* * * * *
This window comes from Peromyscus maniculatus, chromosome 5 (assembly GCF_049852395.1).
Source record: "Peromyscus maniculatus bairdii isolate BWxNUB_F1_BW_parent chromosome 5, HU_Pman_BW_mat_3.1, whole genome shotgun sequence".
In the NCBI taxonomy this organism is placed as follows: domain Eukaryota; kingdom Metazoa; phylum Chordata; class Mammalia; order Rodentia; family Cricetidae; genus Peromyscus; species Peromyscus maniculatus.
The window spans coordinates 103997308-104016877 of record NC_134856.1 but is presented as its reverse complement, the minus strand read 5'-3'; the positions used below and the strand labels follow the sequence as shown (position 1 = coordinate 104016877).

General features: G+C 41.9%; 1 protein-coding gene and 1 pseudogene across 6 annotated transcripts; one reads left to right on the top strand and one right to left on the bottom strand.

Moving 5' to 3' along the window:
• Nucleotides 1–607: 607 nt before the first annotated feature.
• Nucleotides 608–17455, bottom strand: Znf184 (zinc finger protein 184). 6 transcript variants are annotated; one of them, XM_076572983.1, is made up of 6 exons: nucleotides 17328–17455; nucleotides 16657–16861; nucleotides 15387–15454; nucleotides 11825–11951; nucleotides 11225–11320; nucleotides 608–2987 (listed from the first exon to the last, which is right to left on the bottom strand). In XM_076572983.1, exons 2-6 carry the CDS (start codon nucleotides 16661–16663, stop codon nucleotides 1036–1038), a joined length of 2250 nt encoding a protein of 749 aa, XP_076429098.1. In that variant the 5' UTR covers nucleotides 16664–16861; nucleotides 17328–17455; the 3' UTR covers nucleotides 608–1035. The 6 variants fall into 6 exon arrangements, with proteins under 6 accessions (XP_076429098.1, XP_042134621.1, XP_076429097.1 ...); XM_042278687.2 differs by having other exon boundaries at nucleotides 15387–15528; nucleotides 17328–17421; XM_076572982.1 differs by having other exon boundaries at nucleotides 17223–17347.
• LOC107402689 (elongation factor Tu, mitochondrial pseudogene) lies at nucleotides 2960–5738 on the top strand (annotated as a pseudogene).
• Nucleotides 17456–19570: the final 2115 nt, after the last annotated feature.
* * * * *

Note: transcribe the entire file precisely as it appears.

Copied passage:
This window comes from Peromyscus maniculatus, chromosome 5 (assembly GCF_049852395.1).
Source record: "Peromyscus maniculatus bairdii isolate BWxNUB_F1_BW_parent chromosome 5, HU_Pman_BW_mat_3.1, whole genome shotgun sequence".
In the NCBI taxonomy this organism is placed as follows: domain Eukaryota; kingdom Metazoa; phylum Chordata; class Mammalia; order Rodentia; family Cricetidae; genus Peromyscus; species Peromyscus maniculatus.
The window spans coordinates 103997308-104016877 of record NC_134856.1 but is presented as its reverse complement, the minus strand read 5'-3'; the positions used below and the strand labels follow the sequence as shown (position 1 = coordinate 104016877).

General features: G+C 41.9%; 1 protein-coding gene and 1 pseudogene across 6 annotated transcripts; one reads left to right on the top strand and one right to left on the bottom strand.

Moving 5' to 3' along the window:
• Nucleotides 1–607: 607 nt before the first annotated feature.
• Nucleotides 608–17455, bottom strand: Znf184 (zinc finger protein 184). 6 transcript variants are annotated; one of them, XM_076572983.1, is made up of 6 exons: nucleotides 17328–17455; nucleotides 16657–16861; nucleotides 15387–15454; nucleotides 11825–11951; nucleotides 11225–11320; nucleotides 608–2987 (listed from the first exon to the last, which is right to left on the bottom strand). In XM_076572983.1, exons 2-6 carry the CDS (start codon nucleotides 16661–16663, stop codon nucleotides 1036–1038), a joined length of 2250 nt encoding a protein of 749 aa, XP_076429098.1. In that variant the 5' UTR covers nucleotides 16664–16861; nucleotides 17328–17455; the 3' UTR covers nucleotides 608–1035. The 6 variants fall into 6 exon arrangements, with proteins under 6 accessions (XP_076429098.1, XP_042134621.1, XP_076429097.1 ...); XM_042278687.2 differs by having other exon boundaries at nucleotides 15387–15528; nucleotides 17328–17421; XM_076572982.1 differs by having other exon boundaries at nucleotides 17223–17347.
• LOC107402689 (elongation factor Tu, mitochondrial pseudogene) lies at nucleotides 2960–5738 on the top strand (annotated as a pseudogene).
• Nucleotides 17456–19570: the final 2115 nt, after the last annotated feature.